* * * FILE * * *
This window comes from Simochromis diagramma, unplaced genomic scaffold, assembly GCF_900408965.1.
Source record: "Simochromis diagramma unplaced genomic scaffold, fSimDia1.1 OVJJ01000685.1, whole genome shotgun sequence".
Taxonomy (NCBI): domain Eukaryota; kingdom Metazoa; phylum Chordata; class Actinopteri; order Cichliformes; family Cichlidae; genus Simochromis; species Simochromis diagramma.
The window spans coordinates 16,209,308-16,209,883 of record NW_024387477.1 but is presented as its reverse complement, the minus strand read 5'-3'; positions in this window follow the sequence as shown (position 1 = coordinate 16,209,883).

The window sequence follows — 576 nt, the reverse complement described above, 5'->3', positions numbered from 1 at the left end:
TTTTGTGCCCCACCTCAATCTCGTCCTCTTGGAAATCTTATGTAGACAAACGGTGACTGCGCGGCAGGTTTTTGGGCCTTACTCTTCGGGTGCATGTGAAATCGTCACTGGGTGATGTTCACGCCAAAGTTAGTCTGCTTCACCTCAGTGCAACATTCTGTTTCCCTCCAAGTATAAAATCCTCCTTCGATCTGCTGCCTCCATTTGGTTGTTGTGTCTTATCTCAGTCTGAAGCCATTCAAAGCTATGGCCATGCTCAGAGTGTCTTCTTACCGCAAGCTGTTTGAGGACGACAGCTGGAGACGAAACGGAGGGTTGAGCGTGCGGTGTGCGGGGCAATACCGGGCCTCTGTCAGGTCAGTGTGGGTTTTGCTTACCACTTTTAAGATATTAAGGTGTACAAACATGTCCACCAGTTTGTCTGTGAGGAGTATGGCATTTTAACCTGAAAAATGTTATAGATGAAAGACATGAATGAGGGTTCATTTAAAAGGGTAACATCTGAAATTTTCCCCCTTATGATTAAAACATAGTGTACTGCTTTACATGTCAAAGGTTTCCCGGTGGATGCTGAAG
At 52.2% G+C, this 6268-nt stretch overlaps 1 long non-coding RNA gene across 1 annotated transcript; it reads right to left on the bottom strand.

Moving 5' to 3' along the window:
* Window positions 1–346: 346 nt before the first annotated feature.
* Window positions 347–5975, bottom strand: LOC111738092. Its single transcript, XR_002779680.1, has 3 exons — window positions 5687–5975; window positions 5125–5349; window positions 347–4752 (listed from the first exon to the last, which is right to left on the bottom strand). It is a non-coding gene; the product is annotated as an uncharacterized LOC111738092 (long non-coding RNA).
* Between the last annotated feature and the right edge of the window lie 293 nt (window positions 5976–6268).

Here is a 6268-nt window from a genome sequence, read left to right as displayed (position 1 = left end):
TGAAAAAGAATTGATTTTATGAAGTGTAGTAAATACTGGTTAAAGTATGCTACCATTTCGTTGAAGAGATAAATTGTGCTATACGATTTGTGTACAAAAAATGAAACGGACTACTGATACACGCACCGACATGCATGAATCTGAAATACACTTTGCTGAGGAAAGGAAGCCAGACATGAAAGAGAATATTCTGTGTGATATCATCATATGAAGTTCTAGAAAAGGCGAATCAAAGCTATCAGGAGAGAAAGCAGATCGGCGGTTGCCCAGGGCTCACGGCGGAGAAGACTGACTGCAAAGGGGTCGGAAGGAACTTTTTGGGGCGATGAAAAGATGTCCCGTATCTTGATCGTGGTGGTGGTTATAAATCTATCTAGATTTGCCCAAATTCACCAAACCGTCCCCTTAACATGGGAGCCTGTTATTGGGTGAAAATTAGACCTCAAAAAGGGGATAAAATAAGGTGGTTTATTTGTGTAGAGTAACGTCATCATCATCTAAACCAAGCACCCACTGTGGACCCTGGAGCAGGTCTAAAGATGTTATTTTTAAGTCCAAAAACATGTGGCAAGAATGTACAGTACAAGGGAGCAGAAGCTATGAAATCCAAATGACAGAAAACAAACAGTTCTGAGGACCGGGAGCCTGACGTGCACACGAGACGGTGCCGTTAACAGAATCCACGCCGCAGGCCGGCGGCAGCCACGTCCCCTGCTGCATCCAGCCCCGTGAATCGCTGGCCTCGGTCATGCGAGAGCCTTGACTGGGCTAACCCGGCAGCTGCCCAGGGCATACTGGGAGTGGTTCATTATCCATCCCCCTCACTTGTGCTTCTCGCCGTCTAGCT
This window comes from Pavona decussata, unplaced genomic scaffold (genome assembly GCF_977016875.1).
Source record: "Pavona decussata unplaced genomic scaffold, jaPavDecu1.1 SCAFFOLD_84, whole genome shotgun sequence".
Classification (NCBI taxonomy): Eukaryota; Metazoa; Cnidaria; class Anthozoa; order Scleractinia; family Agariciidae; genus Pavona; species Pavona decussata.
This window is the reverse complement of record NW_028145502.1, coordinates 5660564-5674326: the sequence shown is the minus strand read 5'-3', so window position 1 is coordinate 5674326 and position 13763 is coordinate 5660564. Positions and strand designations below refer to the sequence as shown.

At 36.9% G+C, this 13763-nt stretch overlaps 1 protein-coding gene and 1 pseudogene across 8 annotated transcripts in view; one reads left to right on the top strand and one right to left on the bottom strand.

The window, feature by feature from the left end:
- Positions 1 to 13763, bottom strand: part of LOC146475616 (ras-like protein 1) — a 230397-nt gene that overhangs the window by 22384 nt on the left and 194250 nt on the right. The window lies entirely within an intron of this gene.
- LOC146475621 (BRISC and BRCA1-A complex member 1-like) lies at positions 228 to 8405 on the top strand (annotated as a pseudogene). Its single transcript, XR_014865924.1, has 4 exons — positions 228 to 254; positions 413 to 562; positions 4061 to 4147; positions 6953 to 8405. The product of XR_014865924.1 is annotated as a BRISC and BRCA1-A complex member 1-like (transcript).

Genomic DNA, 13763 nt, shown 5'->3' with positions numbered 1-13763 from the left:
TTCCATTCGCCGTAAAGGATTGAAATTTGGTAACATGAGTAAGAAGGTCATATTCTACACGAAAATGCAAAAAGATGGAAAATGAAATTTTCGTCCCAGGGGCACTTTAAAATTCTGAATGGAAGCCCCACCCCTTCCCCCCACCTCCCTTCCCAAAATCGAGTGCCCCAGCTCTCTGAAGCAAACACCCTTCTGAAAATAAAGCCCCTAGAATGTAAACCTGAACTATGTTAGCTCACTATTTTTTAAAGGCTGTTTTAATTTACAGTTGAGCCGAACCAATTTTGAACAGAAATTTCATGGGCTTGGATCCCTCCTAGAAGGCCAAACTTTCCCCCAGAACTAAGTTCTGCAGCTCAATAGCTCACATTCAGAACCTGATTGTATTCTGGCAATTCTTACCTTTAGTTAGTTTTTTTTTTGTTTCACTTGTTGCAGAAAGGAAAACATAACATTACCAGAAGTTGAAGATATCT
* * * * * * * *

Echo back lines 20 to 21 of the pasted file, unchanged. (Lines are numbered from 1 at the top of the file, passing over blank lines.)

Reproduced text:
- Positions 1 to 13763, bottom strand: part of LOC146475616 (ras-like protein 1) — a 230397-nt gene that overhangs the window by 22384 nt on the left and 194250 nt on the right. The window lies entirely within an intron of this gene.
- LOC146475621 (BRISC and BRCA1-A complex member 1-like) lies at positions 228 to 8405 on the top strand (annotated as a pseudogene). Its single transcript, XR_014865924.1, has 4 exons — positions 228 to 254; positions 413 to 562; positions 4061 to 4147; positions 6953 to 8405. The product of XR_014865924.1 is annotated as a BRISC and BRCA1-A complex member 1-like (transcript).